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Permanent link (DOI): https://doi.org/10.7939/R32R3P662

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The questionable efficacy of acculturation: the case of the Canadian north Open Access

Descriptions

Other title
Subject/Keyword
Treaties with Native Peoples
Development of Natural Resources, Economic
Northwest Territories
Economic Development
Aboriginal Rights
Eskimos, Administration by Others
Community Development, Sociological
Northwest Territories, District of Mackenzie
Canol Pipeline
Landclaims, Native
Colonial Administration
Inuit, Administration by Others
Sustainable Development
Native Rights
Natural Gas Exploitation
Indians, Administration of
Native Peoples, Policy of Government
Type of item
Thesis
Degree grantor
University of Alberta
Author or creator
Ivanitz, Michele J.
Supervisor and department
Examining committee member and department
Department
Department of Anthropology
Specialization

Date accepted
1985
Graduation date

Degree
Master
Degree level
Master's
Abstract
Masters thesis. Provides evidence disconfirming the hypothesis of acculturation through use of testimony given by expert witnesses and community residents at Mackenzie Valley Pipeline Inquiry. States that government and industry operated within an invalid acculturation framework when dealing with northern development issues. Asserts that solution to resource development issues lies in accommodation of existing Dene and Inuvialuit ways of life alongside industrial development.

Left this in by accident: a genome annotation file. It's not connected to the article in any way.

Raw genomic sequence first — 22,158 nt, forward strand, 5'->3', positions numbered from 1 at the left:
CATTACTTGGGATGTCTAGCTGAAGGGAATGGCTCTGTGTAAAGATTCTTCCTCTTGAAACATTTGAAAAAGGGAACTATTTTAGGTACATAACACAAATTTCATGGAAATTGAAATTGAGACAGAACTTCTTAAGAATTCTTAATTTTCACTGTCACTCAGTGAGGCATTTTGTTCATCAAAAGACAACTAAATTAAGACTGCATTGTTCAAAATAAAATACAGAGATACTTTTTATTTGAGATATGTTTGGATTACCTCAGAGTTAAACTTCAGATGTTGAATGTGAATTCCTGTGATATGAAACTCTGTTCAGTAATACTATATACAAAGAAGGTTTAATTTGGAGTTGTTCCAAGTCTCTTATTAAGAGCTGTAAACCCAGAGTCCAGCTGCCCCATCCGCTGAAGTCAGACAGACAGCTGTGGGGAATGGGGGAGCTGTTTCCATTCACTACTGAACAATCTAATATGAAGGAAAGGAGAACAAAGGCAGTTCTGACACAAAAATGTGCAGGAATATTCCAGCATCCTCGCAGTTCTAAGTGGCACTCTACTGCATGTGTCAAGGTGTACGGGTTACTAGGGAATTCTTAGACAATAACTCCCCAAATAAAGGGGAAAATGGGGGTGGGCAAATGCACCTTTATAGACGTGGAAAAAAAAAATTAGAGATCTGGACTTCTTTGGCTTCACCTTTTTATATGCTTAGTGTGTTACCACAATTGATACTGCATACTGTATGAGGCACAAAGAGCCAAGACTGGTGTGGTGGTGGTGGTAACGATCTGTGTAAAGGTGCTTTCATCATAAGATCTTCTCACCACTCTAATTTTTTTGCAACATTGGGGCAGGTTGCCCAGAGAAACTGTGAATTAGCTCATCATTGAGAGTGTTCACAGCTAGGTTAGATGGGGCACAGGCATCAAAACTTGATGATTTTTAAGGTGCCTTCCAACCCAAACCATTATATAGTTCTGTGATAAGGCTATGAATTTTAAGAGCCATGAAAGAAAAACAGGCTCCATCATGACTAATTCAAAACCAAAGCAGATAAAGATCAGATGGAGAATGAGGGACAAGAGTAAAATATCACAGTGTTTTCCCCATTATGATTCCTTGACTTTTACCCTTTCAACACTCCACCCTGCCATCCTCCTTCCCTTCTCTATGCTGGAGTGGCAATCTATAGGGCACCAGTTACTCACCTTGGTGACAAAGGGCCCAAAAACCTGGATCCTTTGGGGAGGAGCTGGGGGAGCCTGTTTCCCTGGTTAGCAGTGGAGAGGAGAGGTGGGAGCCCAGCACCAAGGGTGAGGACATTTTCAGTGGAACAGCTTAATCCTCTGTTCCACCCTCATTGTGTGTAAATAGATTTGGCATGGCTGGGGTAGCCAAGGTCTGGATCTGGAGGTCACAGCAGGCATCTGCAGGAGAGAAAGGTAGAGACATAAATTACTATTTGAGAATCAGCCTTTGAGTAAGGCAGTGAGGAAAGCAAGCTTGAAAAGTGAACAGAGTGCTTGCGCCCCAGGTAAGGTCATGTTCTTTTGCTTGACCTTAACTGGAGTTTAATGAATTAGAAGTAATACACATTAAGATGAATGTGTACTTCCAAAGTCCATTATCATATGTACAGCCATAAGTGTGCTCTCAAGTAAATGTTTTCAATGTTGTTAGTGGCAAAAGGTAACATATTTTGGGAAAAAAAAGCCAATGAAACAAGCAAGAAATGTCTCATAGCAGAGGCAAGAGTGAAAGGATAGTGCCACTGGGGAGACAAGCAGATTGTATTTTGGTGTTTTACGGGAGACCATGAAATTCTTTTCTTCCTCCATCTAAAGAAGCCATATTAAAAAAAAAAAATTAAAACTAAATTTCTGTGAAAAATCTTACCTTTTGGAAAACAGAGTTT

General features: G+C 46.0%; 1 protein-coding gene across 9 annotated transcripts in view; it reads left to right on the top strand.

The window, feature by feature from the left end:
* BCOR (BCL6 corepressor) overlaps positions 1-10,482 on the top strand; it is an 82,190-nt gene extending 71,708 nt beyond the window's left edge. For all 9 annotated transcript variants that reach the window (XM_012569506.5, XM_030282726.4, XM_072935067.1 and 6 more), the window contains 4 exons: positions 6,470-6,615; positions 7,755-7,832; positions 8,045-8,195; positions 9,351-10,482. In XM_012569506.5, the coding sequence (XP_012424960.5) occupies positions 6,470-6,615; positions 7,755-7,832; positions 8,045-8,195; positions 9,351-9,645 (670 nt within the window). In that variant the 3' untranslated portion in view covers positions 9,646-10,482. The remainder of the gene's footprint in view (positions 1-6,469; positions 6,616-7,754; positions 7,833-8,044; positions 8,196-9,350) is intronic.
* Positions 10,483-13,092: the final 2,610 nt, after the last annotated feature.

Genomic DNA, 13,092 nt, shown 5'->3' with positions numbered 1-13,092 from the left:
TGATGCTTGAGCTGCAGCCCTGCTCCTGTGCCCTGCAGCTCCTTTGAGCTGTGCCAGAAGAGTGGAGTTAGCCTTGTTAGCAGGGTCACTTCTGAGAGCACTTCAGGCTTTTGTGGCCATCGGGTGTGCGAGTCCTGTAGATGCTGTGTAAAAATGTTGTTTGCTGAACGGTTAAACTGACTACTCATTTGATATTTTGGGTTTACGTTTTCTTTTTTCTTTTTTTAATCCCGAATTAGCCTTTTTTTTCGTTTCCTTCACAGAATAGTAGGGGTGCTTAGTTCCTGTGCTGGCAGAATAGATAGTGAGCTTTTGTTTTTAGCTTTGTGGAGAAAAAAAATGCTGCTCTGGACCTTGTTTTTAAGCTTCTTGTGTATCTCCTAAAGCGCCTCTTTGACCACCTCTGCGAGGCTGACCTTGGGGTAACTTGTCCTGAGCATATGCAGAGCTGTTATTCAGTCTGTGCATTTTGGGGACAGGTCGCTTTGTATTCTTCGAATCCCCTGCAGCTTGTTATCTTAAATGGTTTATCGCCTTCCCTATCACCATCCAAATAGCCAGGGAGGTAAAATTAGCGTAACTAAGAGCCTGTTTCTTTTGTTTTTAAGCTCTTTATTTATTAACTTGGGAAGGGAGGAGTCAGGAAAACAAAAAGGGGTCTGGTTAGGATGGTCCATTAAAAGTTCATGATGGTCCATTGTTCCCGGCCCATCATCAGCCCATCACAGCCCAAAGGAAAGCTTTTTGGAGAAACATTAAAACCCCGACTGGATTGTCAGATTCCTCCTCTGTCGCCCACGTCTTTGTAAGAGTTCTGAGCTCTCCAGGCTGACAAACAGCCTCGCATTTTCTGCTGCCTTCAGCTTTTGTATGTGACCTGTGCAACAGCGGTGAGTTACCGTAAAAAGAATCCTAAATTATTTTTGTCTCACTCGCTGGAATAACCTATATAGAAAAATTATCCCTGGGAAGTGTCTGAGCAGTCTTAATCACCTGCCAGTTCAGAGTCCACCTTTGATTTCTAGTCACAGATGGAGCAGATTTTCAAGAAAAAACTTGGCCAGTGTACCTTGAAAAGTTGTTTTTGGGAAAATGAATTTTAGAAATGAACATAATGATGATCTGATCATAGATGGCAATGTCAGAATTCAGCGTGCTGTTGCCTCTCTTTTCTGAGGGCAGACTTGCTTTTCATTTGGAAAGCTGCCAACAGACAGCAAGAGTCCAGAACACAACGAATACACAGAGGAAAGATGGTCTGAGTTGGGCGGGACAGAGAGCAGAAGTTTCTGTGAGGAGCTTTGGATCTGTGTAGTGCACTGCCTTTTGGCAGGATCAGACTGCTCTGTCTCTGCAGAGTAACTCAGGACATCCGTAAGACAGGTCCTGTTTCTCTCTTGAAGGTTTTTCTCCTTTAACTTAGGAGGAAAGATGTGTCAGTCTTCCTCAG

Language
English
DOI
doi:10.7939/R32R3P662
Rights
Permission is hereby granted to the University of Alberta Libraries to reproduce single copies of this thesis and to lend or sell such copies for private, scholarly or scientific research purposes only. The author reserves all other publication and other rights in association with the copyright in the thesis and, except as herein before provided, neither the thesis nor any substantial portion thereof may be printed or otherwise reproduced in any material form whatsoever without the author's prior written permission.
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